EU's Tusk, Britain's May meeting for Brexit talks in London

The visit follows an outcry in Britain over Tusk last week outlining draft negotiating guidelines which say that Spain should have a veto on any trade deal agreed with Britain being extended to Gibraltar.

Nigel Farage accused the parliament of "behaving like the mafia, and treating us like a hostage", adding: "We're not, we're free to go".

But the Prime Minister was "clear" with Mr Tusk the Government will not enter discussions over the sovereignty of "The Rock", without the consent of Gibraltarians.

In a sign of the tough stance, the remaining 27 members of the European Union will take on Brexit talks; the MEPs said there can be "no trade-off between security and the future economic relationship", according to a statement.

The EPP's German leader Manfred Weber told the assembly "we want a fair and constructive atmosphere", but warned Britain can not get a better deal leaving than staying inside the bloc.

At their meeting on Thursday Ms May and Mr Tusk talked further over the draft guidelines set out after the United Kingdom triggered Article 50, which will now be cemented into a Brexit negotiating mandate for Michel Barnier at a meeting of the European Council on April 29.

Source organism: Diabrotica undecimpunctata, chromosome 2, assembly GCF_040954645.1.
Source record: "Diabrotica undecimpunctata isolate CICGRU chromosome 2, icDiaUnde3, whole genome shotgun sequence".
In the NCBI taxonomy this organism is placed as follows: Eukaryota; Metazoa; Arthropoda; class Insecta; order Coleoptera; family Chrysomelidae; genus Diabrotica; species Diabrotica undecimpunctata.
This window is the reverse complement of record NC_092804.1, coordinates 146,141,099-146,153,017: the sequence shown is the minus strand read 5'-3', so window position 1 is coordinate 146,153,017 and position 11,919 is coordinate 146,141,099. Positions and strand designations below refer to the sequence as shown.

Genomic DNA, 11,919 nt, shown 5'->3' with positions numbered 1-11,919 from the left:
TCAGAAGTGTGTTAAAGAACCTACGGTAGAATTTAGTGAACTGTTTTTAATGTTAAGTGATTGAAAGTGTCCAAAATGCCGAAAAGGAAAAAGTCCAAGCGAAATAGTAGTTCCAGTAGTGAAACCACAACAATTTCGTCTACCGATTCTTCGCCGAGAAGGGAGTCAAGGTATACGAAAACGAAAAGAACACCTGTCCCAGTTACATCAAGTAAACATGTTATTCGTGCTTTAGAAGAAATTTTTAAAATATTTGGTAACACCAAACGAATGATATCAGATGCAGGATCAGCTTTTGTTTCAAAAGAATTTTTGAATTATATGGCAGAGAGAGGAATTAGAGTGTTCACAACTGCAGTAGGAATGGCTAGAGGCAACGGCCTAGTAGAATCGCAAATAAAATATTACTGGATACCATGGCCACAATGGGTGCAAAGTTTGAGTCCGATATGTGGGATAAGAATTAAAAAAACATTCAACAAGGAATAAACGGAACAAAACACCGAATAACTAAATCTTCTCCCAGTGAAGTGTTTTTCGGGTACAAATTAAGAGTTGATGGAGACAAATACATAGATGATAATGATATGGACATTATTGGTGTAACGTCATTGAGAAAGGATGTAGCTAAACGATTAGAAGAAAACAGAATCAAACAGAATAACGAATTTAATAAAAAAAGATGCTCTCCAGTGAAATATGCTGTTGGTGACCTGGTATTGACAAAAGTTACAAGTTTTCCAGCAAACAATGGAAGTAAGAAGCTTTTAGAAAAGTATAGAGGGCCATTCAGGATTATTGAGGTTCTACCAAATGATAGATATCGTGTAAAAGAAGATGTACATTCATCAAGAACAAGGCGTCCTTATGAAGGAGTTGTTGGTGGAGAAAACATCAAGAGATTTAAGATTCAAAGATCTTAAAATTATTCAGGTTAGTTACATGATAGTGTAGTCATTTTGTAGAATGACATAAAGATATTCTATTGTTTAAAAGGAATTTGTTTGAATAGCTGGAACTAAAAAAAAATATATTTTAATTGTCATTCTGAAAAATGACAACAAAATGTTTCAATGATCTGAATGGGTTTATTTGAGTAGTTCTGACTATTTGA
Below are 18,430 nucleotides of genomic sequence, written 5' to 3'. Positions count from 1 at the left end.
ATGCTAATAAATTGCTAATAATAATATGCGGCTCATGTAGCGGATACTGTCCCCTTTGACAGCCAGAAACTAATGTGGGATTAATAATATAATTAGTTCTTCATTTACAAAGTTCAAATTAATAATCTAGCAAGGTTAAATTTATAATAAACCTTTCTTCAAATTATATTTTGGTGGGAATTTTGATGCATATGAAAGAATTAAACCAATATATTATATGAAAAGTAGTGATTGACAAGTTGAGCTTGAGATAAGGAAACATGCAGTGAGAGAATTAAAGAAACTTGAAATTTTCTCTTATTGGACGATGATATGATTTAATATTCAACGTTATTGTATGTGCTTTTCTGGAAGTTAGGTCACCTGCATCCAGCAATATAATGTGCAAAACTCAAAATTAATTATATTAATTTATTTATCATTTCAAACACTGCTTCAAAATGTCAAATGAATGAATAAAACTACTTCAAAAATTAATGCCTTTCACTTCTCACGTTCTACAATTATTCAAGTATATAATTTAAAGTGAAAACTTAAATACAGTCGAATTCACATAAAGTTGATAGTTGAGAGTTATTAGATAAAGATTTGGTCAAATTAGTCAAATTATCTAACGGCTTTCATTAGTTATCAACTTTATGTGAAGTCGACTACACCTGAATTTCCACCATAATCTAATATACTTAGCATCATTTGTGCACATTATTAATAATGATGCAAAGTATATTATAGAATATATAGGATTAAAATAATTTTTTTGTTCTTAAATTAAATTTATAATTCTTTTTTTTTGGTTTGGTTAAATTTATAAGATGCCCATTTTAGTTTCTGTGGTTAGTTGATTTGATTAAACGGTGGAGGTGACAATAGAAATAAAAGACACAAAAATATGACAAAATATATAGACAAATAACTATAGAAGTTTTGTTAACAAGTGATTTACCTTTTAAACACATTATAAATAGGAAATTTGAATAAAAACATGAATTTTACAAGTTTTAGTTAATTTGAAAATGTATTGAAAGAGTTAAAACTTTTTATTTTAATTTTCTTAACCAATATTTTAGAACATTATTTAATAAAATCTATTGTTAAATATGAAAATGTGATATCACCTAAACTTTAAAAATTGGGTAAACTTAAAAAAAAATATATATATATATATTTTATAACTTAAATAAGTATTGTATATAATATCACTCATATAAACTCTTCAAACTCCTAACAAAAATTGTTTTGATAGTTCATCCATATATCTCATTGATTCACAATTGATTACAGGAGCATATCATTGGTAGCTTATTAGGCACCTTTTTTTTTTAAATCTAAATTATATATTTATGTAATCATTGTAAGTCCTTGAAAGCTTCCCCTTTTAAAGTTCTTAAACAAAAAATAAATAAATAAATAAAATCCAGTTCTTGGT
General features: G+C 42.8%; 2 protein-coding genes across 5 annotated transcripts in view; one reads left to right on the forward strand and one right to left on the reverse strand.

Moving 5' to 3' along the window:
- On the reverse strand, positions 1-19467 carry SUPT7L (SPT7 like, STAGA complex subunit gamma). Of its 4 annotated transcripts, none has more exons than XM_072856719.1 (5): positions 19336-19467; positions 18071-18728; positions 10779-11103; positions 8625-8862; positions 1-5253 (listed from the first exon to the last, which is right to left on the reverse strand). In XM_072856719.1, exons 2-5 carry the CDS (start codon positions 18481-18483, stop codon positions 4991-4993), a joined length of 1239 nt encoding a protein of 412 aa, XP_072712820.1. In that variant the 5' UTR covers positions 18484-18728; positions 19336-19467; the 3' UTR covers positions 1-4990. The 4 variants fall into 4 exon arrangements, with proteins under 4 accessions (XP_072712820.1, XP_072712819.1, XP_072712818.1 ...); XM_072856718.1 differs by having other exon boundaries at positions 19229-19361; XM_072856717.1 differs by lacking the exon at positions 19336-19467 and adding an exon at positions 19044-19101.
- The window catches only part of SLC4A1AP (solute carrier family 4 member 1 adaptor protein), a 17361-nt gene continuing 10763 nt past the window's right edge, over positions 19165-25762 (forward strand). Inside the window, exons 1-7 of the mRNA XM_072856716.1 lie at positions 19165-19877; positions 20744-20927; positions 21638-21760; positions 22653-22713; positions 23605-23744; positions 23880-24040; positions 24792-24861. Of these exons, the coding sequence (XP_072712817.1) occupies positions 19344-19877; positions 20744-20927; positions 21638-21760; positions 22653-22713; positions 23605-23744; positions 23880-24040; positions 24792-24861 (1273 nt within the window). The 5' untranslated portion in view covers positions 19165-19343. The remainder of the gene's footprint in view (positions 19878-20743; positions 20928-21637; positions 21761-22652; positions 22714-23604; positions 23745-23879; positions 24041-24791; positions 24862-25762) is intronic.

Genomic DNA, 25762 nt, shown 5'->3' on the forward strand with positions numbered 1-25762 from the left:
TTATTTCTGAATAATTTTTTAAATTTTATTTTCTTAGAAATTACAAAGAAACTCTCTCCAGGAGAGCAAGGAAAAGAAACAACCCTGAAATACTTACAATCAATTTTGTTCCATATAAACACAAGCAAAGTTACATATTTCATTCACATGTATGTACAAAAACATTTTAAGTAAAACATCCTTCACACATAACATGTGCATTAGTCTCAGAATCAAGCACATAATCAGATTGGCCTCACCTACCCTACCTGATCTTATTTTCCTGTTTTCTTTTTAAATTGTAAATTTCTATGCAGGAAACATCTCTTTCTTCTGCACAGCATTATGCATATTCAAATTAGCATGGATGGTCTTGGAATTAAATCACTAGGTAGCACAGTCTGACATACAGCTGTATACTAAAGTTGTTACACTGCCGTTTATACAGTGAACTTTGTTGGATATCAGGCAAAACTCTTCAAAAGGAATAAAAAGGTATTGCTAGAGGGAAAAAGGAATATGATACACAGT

In a vote yesterday (April 5) MEPs approved the resolution 516 votes in favour, 133 against, with 50 abstentions.

"He gave the floor to non-Brits to express the position of his group and I hope that Mr Farage shows the same sense of respect and honour and, perhaps, allows his Italian colleagues to speak on behalf of their group", Mr Weber said.

Brexit talks are expected to start in late May once the negotiating guidelines of the EU's 27 remaining nations have been sealed in a mandate for European Union chief negotiator Michel Barnier.

The resolution called for protecting the rights of the 3 million European citizens living in Britain, and the 1 million Britons residing in EU countries.

Barnier wants a draft deal by October 2018 so that national leaders will have time to approve it before a ratification by the European Parliament, most likely in early 2019.

Full negotiations are expected to start in late May once the negotiating guidelines of the EU's 27 remaining nations have been sealed in a mandate for the EU's chief negotiator, Michel Barnier.

The resolution noted that the European Parliament was especially concerned about the consequences of Brexit for Northern Ireland and its future relations with the Republic. When necessary, we are able to change trade routes and reorganise production chains.